Tight junctions in the blood–brain barrier promote edema formation and infarct size in stroke – Ambivalent effects of sealing proteins

Published on 2020-02-14T13:18:47Z (GMT) by
<div><p>The outcome of stroke is greatly influenced by the state of the blood–brain barrier (BBB). The BBB endothelium is sealed paracellularly by tight junction (TJ) proteins, i.e., claudins (Cldns) and the redox regulator occludin. Functions of Cldn3 and occludin at the BBB are largely unknown, particularly after stroke. We address the effects of Cldn3 deficiency and stress factors on the BBB and its TJs. Cldn3 tightened the BBB for small molecules and ions, limited endothelial endocytosis, strengthened the TJ structure and controlled Cldn1 expression. After middle cerebral artery occlusion (MCAO) and 3-h reperfusion or hypoxia of isolated brain capillaries, Cldn1, Cldn3 and occludin were downregulated. In Cldn3 knockout mice (C3KO), the reduction in Cldn1 was even greater and TJ ultrastructure was impaired; 48 h after MCAO of wt mice, infarct volumes were enlarged and edema developed, but endothelial TJs were preserved. In contrast, junctional localization of Cldn5 and occludin, TJ density, swelling and infarction size were reduced in affected brain areas of C3KO. Taken together, Cldn3 and occludin protect TJs in stroke, and this keeps the BBB intact. However, functional Cldn3, Cldn3-regulated TJ proteins and occludin promote edema and infarction, which suggests that TJ modulation could improve the outcome of stroke.</p></div>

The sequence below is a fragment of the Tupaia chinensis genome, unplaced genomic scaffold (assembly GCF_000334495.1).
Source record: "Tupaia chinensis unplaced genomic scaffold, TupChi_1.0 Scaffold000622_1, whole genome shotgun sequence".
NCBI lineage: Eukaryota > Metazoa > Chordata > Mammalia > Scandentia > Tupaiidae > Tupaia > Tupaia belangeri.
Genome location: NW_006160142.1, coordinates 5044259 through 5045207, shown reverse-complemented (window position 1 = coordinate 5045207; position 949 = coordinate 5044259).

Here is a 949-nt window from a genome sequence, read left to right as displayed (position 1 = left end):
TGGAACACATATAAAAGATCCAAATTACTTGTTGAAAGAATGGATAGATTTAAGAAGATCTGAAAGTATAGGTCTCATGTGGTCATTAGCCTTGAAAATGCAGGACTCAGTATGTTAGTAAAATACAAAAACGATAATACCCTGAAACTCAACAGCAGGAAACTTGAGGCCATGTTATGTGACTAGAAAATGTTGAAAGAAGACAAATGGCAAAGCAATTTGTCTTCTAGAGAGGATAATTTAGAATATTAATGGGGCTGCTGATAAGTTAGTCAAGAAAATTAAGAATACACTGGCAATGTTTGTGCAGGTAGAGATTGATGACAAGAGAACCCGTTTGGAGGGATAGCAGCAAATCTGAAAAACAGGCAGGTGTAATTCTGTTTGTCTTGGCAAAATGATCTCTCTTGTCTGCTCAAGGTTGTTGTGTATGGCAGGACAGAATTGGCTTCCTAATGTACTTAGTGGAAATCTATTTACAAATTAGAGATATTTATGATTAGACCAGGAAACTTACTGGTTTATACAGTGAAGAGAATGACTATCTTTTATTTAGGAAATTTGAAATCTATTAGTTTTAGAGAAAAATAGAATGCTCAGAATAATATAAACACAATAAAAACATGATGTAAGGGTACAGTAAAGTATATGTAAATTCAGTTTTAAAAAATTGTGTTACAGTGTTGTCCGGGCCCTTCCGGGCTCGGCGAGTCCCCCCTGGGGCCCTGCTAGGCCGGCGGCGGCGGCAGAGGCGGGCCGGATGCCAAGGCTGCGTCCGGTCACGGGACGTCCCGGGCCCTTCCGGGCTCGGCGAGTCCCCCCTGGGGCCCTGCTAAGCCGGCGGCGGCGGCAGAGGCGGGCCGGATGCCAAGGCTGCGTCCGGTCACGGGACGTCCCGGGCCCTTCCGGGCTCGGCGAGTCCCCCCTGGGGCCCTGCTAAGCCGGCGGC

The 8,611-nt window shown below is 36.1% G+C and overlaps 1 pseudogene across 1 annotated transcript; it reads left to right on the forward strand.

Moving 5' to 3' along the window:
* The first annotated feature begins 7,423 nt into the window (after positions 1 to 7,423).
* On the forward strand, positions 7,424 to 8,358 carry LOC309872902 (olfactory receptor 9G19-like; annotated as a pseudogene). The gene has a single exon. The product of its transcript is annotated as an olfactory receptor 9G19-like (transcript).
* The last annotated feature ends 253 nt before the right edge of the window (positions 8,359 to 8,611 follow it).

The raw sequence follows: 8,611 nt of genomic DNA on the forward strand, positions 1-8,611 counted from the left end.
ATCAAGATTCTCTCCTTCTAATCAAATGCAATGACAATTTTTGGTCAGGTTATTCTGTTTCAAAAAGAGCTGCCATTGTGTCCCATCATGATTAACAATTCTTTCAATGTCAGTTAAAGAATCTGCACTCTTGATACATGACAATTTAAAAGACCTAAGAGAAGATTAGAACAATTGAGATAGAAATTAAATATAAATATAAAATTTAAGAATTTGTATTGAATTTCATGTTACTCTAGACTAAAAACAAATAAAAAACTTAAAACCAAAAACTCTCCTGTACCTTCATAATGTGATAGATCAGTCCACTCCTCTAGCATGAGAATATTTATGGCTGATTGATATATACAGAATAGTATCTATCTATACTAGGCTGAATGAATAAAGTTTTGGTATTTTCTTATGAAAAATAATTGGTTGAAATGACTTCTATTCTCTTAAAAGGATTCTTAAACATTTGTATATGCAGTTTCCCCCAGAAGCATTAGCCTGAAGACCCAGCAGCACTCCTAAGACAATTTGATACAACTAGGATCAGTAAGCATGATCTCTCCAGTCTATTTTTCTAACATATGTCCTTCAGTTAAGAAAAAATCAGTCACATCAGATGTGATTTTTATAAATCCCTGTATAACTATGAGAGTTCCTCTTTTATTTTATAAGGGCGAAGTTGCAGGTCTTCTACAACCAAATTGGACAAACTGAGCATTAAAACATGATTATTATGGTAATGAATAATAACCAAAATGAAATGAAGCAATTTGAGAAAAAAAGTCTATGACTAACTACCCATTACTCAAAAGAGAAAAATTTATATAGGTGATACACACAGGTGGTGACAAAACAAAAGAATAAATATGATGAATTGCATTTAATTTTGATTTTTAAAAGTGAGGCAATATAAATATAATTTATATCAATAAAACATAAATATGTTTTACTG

Cite this collection

Winkler, Lars; Blasig, Rosel; Breitkreuz-Korff, Olga; Berndt, Philipp; Dithmer, Sophie; Helms, Hans C; et al. (2020): Tight junctions in the blood–brain barrier promote edema formation and infarct size in stroke – Ambivalent effects of sealing proteins. SAGE Journals. Collection. https://doi.org/10.25384/SAGE.c.4857075.v1